Six ways advisors can demonstrate value to existing clients

Don't go stale, keep your clients impressed and engaged so they stay loyal and appreciative

Six ways advisors can demonstrate value to existing clients

As in relationships, we can be at most alluring and convincing when winning prospective clients over. As time goes on, however, the arrangement can become stale and clients can start to question what they are paying for and what their advisor is actually doing.

It’s important, therefore, to guard against taking each other for granted. If you don’t, there is always a rival advisor prospecting your client with their own value proposition. Here are six ways to show value to your existing clients.

1, Make the communication count

Cursory emails and birthday wishes are one thing – and it’s good to show you care – but it’s better to be meaningful. Show that you are on top of what’s happening in the real world and, importantly, show them how this relates to their portfolio. This not only illustrates that you have your finger of the pulse but that you are invested in their life and financial goals.

2, Portfolio reviews

With that in mind, show them the numbers – but do it so with regards to the individual’s goals not of performance vs. averages. Their real concern is “Will I have a comfortable retirement?’ and “Am I on track?” This shows you know what’s important to them. 

Comparing performance vs. indices is a tough game to win. Fees take a bite and clients might be disappointed if they earned 8% when the market returned 10%, yet they aren’t elated when they lost 8% when the market was down 10%. Try to focus on a personal index, the return they need to reach their retirement goal.

3, Fees

Let’s be honest, everyone is thinking about fees, whether they say it or not – clients and advisors. The total amount paid can seem a startling number but remind clients that you are providing advice across total assets, even ones that don’t charge a fee. This may include the likes of bonds and cash, and holistic planning advice that is not directly related to the stock market.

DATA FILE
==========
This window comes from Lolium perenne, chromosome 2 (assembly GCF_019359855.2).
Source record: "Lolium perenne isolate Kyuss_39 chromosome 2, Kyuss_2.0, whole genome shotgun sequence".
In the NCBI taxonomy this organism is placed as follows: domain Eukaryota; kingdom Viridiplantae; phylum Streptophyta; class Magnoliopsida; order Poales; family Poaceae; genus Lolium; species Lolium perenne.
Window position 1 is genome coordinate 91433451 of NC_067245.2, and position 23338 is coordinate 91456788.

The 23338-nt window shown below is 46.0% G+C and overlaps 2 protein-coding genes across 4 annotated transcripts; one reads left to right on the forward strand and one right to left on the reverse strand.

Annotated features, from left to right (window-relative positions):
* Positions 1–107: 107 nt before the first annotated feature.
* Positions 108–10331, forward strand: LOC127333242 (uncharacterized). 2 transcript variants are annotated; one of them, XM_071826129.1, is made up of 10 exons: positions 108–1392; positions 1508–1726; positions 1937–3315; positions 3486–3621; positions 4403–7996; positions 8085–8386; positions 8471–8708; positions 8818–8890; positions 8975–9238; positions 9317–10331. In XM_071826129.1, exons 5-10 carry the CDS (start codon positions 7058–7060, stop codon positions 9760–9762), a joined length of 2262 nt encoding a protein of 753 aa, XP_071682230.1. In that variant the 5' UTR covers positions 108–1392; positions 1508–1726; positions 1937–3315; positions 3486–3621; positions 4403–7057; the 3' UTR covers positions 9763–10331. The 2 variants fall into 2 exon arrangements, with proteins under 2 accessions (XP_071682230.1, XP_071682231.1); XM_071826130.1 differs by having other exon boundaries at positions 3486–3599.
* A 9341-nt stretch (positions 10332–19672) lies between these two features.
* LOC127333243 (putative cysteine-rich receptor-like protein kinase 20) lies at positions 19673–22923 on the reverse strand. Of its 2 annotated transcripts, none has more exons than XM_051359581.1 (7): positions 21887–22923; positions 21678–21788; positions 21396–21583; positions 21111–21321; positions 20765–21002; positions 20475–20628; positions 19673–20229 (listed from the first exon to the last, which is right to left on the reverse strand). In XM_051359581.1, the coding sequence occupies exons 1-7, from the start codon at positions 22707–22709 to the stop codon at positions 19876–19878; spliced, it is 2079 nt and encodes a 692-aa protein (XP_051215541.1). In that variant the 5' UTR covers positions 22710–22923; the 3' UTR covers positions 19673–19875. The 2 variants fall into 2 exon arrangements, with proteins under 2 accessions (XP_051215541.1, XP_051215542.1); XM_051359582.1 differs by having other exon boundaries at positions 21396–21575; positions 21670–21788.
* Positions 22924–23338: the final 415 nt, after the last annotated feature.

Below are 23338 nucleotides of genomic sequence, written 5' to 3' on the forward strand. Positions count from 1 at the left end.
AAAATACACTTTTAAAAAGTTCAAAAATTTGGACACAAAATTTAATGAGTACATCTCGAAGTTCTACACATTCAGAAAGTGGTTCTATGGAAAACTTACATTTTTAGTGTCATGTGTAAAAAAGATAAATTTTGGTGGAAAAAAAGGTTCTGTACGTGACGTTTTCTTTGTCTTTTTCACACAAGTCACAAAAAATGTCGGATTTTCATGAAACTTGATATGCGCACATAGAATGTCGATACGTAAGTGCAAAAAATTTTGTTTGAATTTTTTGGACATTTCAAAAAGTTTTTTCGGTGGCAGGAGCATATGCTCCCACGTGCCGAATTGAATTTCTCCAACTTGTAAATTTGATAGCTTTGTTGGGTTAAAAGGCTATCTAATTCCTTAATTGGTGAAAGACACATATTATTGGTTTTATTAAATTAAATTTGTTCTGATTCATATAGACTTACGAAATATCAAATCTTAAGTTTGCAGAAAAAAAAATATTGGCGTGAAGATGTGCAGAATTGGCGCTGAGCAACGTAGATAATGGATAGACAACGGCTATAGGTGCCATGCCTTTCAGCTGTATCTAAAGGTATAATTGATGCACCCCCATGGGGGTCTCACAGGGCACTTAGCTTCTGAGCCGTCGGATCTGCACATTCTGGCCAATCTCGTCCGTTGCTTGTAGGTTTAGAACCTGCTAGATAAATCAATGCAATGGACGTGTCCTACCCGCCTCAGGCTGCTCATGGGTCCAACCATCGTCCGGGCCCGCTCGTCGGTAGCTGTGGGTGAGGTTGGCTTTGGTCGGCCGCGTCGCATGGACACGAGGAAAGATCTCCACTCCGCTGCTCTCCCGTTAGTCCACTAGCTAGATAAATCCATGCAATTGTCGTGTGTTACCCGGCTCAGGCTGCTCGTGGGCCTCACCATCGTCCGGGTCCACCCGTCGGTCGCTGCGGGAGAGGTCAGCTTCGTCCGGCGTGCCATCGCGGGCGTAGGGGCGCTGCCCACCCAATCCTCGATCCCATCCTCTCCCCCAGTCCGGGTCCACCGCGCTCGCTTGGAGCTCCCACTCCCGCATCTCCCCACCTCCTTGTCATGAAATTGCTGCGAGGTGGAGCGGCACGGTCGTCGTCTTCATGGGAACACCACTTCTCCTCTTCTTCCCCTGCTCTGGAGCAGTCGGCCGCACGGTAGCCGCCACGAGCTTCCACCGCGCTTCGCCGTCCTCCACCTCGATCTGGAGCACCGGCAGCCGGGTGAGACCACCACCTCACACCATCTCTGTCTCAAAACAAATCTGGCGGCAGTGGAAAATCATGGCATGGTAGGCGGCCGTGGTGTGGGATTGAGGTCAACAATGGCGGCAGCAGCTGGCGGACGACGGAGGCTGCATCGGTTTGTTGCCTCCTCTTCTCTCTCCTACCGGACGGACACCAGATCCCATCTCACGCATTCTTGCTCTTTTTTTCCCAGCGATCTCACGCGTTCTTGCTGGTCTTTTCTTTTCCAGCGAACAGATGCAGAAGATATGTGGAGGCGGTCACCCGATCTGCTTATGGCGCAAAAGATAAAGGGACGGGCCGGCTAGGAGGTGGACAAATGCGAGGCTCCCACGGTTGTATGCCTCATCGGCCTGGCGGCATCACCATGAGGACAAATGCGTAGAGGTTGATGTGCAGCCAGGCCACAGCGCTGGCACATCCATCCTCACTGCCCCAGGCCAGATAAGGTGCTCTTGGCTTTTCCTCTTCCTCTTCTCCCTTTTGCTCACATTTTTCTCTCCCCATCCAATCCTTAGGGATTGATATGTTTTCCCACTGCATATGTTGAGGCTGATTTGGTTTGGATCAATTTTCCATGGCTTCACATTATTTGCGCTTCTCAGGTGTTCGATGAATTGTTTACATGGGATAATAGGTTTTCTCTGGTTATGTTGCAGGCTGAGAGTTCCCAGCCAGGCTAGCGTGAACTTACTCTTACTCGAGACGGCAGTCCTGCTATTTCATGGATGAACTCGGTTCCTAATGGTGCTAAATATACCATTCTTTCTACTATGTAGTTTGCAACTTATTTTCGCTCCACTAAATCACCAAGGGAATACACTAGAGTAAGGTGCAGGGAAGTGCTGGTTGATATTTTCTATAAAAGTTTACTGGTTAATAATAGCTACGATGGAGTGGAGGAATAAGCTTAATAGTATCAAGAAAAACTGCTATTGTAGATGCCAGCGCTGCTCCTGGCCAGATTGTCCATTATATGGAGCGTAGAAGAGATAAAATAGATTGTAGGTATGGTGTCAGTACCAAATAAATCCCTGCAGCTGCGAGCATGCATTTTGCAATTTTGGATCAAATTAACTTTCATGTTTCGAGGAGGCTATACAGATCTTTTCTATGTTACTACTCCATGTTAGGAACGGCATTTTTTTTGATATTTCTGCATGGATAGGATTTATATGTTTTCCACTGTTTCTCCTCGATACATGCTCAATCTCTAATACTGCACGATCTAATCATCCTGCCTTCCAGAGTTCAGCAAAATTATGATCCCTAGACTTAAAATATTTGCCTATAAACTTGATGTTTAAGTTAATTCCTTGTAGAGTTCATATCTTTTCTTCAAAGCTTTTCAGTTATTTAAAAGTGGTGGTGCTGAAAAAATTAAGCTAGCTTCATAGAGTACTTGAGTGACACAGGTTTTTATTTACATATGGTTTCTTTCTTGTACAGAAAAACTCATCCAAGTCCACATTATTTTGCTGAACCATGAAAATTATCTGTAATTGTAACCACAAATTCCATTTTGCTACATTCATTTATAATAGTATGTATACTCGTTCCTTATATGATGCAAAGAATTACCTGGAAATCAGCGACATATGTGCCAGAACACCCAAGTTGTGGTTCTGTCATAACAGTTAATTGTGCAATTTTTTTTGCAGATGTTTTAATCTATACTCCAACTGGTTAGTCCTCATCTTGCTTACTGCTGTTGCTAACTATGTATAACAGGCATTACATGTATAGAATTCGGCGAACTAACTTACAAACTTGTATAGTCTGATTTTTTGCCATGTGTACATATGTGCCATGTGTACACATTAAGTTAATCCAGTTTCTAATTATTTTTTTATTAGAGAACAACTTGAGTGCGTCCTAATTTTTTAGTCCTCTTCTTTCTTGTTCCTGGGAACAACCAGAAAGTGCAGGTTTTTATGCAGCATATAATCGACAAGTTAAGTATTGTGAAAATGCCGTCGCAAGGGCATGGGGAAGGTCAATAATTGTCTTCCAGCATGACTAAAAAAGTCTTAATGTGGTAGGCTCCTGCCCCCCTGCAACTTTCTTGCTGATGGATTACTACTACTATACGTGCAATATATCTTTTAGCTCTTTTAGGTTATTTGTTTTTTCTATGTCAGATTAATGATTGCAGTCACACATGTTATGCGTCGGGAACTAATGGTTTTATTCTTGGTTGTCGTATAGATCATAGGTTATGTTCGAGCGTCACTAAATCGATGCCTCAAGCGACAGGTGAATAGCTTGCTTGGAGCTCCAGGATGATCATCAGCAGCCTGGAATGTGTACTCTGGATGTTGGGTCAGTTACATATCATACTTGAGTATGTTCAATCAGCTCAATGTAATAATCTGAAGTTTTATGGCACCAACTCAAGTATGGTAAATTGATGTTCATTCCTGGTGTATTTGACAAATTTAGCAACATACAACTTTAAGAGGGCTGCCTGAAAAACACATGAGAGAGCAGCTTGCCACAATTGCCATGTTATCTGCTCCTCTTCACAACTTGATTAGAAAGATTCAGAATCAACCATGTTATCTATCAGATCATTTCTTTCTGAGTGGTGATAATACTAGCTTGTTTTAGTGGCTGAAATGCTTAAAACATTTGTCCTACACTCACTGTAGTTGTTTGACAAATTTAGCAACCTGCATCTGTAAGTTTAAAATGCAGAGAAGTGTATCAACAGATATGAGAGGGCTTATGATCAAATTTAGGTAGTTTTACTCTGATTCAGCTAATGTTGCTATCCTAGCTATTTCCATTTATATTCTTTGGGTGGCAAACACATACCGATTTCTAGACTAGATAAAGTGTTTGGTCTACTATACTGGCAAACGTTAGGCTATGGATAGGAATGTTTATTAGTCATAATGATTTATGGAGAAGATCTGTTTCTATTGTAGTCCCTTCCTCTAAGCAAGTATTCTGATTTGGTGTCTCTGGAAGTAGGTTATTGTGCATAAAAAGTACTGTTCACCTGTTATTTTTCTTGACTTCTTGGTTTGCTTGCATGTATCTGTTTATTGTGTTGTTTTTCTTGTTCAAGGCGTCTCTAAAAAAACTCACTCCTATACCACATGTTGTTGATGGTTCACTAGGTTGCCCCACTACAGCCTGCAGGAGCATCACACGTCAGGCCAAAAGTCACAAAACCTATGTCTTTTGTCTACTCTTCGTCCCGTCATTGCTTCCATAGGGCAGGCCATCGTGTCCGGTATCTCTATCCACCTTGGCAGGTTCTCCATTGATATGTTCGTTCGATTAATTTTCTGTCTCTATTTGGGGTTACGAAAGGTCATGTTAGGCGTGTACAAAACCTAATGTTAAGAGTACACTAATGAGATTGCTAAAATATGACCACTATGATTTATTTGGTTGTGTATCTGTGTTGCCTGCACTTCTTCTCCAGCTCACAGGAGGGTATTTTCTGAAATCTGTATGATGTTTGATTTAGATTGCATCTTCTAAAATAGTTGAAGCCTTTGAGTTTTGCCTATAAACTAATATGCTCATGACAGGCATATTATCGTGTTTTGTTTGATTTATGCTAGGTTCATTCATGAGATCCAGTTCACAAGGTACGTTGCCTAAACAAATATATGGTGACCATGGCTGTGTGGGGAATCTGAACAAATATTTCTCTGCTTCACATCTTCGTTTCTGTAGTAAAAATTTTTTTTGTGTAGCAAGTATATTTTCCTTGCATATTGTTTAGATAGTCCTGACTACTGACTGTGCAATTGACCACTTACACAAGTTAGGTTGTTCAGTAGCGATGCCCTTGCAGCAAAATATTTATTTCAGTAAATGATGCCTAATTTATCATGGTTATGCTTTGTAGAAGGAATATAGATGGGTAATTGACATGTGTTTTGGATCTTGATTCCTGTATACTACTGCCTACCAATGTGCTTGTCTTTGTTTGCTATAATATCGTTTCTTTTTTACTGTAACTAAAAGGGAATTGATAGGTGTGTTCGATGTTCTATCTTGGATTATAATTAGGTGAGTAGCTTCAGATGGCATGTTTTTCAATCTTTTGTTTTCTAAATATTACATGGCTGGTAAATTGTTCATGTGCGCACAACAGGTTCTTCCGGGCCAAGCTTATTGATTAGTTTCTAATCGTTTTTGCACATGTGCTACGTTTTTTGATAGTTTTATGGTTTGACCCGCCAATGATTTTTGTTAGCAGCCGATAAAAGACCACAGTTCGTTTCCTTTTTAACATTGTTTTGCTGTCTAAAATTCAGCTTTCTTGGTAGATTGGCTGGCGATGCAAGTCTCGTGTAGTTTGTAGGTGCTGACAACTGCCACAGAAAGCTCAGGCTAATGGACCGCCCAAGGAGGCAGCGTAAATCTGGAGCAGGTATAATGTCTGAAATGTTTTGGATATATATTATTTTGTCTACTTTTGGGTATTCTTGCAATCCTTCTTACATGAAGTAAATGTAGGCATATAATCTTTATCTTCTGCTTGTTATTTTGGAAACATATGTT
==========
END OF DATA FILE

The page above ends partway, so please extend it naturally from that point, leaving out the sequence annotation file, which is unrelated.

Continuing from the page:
In a world of robo advisors that charge close to zero, it’s vital advisors know what they offer and can articulate this to clients. In a post on his blog, financial industry expert Michael Kitces cited six value propositions for financial advisors from life planning expert Mitch Anthony: organization (holistic planning), keeping clients accountable, unemotional objective advice, educating clients (on fraud, for example), viewing the relationship as a partnership.

4, Staying educated

No need to ram it down people’s throats but highlighting how you are continually looking to add to your knowledge and competency can only enhance your standing with clients. No one wants a lazy, unambitious advisor. Don’t be afraid to bring that into conversation, in particular when it comes to how it might affect a client’s assets.

5, Go the extra mile

Sounds obvious but if you can provide extra assistance outside of the normal service, that goes a long way. Use your company’s resources to do this. Maybe it’s finding an old document, sending them a video on saving strategies, or giving the client access to a practice portfolio account where they can explore different investment scenarios. As an advisor, you have a huge amount of resources at your disposal - go beyond the call of duty.

6, Keep them engaged

When you see an article about a stock held by a client, let them know. Keep it personal with a direct email message or even go old school and hand mail a cutting depending on the preference of the client. It shows you are engaged and willing to put the effort in. A subtle but noticeable value add.